Ultimately, a balance will tip, and you'll become someone else's biggest disappointment. You won't be there for them when they need you. They won't be there when you need them. You'll measure your disappointments against each others'. You will have a mental tally of let-downs. Time will add layers and layers. Not all the layers are good, is what I'm saying. Mostly they aren't.
Which isn't to say that dating isn't fun. Sometimes.
Until it isn't, until you find yourself actively looking for the red flags, the things that will become the things that you can't and won't tolerate, the things that make you want to go home, turn on the fan, open your book again, relieved to not have to deal with this or that. Safe and alone.
Here's a true thing about me: Years after my divorce, I can still find things to be sad about. I can still be hurt anew by my ex. It wasn't an easy relationship. I'd say, on the whole, I was sad/mad/devastated/angry a good 80% of the time. Which is to say, I absolutely don't regret that it ended, although HOW it ended, I'd like to rewrite. It wouldn't ever have been the good thing I wanted it to be, this I know for sure. But sometimes, out of the blue, as I watch him becoming a better man than he's ever been, I feel so angry that I don't recognize myself. Incensed. Incandescent with something that isn't quite rage, but more like pain.
When you hold a flame against a dead, dry leaf, sometimes the flame whoomps to life and engulfs the leaf so quickly, even the oxygen is surprised by the heat of it. That's how it feels.
I'm very lucky in that I have male friends. Entirely platonic friends, who I love. I can picture growing old alongside one or another of these men. I can imagine not being angry with them. I can picture not having my heart broken. They are comfortable to me, like my favourite old Gap bootcut jeans (sorry, fashion world) that I ripped when I slid down a cliff a few weeks ago, a fall that released so much adrenalin that my legs buckled on the trail and refused to carry me home.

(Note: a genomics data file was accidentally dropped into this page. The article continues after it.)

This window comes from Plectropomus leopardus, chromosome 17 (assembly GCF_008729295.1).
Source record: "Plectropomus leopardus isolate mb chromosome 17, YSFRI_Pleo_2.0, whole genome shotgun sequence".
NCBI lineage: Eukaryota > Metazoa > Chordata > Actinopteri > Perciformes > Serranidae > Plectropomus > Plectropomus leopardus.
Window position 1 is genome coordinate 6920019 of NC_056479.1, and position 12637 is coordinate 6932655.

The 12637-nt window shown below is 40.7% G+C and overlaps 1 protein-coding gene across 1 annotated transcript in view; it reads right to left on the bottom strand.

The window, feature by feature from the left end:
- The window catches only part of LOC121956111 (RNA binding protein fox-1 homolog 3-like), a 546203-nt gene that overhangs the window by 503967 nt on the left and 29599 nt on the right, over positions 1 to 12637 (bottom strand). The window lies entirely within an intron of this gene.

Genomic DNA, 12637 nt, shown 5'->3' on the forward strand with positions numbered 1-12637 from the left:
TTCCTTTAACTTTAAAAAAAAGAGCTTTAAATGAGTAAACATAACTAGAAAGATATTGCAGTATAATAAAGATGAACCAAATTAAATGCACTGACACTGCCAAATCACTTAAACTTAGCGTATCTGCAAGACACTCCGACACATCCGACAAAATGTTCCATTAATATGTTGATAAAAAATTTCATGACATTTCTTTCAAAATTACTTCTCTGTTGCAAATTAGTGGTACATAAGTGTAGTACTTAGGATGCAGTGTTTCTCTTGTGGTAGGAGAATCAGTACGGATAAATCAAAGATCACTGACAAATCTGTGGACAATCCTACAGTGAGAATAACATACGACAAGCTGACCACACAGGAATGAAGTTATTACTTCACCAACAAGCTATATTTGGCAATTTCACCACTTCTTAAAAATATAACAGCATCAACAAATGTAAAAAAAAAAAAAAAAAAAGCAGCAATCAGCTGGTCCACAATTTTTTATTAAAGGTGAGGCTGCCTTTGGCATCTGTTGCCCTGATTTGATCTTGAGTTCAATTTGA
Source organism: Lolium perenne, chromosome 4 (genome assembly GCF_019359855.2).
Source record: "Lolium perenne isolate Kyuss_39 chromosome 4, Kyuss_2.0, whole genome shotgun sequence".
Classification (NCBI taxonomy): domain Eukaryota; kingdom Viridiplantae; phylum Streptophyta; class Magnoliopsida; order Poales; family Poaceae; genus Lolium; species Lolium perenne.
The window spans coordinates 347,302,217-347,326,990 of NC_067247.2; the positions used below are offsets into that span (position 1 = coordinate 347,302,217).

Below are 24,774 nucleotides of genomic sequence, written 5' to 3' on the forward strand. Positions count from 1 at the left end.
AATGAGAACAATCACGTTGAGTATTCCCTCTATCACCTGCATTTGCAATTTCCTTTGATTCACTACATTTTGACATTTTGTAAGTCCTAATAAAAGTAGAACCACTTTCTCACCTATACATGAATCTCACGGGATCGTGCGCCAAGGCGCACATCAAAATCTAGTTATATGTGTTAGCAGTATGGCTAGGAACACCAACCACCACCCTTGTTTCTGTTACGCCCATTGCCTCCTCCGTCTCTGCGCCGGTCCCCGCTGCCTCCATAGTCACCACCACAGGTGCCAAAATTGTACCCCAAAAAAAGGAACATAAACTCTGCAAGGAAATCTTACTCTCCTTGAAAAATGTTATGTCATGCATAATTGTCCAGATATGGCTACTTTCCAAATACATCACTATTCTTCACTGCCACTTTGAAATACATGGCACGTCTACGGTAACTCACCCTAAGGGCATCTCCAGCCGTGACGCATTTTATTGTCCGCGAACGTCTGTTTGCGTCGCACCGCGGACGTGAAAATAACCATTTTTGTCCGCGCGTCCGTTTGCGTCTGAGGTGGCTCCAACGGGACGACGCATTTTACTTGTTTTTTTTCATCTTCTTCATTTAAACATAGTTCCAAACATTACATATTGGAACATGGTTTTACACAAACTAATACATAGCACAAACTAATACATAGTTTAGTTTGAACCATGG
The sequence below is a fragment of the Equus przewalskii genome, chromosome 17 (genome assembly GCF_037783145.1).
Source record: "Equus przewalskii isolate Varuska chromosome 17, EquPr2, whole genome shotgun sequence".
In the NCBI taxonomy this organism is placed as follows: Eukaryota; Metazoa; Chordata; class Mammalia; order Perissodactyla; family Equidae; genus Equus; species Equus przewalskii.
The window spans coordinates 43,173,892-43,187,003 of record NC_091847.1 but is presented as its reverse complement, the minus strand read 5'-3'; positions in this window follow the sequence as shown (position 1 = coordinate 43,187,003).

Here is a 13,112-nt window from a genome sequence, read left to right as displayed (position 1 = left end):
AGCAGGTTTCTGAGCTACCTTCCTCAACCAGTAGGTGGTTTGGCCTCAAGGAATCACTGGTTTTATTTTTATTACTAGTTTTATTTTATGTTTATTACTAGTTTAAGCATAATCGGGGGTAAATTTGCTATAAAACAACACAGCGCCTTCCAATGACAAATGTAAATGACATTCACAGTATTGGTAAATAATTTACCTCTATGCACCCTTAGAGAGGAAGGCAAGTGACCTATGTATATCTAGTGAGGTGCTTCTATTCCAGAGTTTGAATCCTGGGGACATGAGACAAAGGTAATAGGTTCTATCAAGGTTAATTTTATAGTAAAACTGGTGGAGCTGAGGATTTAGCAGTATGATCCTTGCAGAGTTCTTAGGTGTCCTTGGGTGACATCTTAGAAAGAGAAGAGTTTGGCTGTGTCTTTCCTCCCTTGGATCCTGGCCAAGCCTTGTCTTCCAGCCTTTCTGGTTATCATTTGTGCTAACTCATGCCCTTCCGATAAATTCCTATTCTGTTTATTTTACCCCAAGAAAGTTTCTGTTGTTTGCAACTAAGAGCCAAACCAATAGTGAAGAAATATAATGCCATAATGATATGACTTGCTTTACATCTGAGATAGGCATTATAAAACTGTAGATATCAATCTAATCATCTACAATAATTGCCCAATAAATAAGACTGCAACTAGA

I'm fine though. I was fine. I am still fine.
I bought new jeans. They are ostensibly the same, but they are not the same.
I keep walking, every day, on those same trails. It's true that I'm more nervous now. I get dizzy with anxiety. I forget to look at the leaves and the trees and the owls and the wildflowers and instead I think, "If I fall here, will someone find me? Who will save me?" I think, "I am alone."
I think about the fall and about how one second I was standing on the path and the next second, the path was gone and underneath me there was air and empty space and like in a cartoon, my legs scrabbled for a hold on something that wasn't there.
But I go back into the woods. I walk.
We do that, right? All of us. We have bad experiences. Then slowly, we rewrite them, so that the postives outweigh the negatives. We brace ourselves. We try again. We concentrate hard on focussing on the good parts. The fresh air. The smell of the trees. The silent swoop of the owl, watching you watching him.
By this, I mean, I keep cracking open the door to love just a little bit.
I look at the sunlight illuminating the dust in the air in the room that is revealed.
It looks like a nice room. Warm. Friendly. Welcoming. There is laughter and good times and a grill on the adjoining deck. There is someone to talk to at the end of the day and a partner to take turns driving on road trips and someone else to say to the kids, "Stop screaming, it's just a spider." There is a shared bottle of wine, commiserating, a boardgame. He makes a pie and it's terrrible. I trip on the rug. He takes a picture and posts it on FB. We have an inside joke. A dozen inside jokes. We develop a code for when it's time to leave a party. We understand each other. The kids forget that they are scared to be out of my sight, if only for a minute. There's a feeling that's bigger than that. In the room, there's a family.
I think I might push the door open again one day. All the way.
It's possible that when I look inside, I won't just see the corners and how they accumulate cobwebs and disappointment. I might not look under the couch for all the ways it's going to let us down.
I may just go in there, like a cat drawn to the beam of the sun that's warming the furniture. I might lie down and stretch and sigh and just let it all go. The fear, I mean. I might sleep for a while. I might wake up and not be alone. I might be happy to look beside me and to see you there. We'll talk about something dumb someone said on the internet, laugh about a book, play a round of Mahjong.
Who knows who we will be? Or when we will get there? My hair grey and bobbed, the lines around my eyes and mouth etched deep from all those feelings I've felt for all this time; the kids grown and gone, you leaning slightly when you walk like you're almost ready to tumble off the path, almost ready to let go of everything that held you back until it was almost too late. Only this time, you won't fall. This time, you just might fly.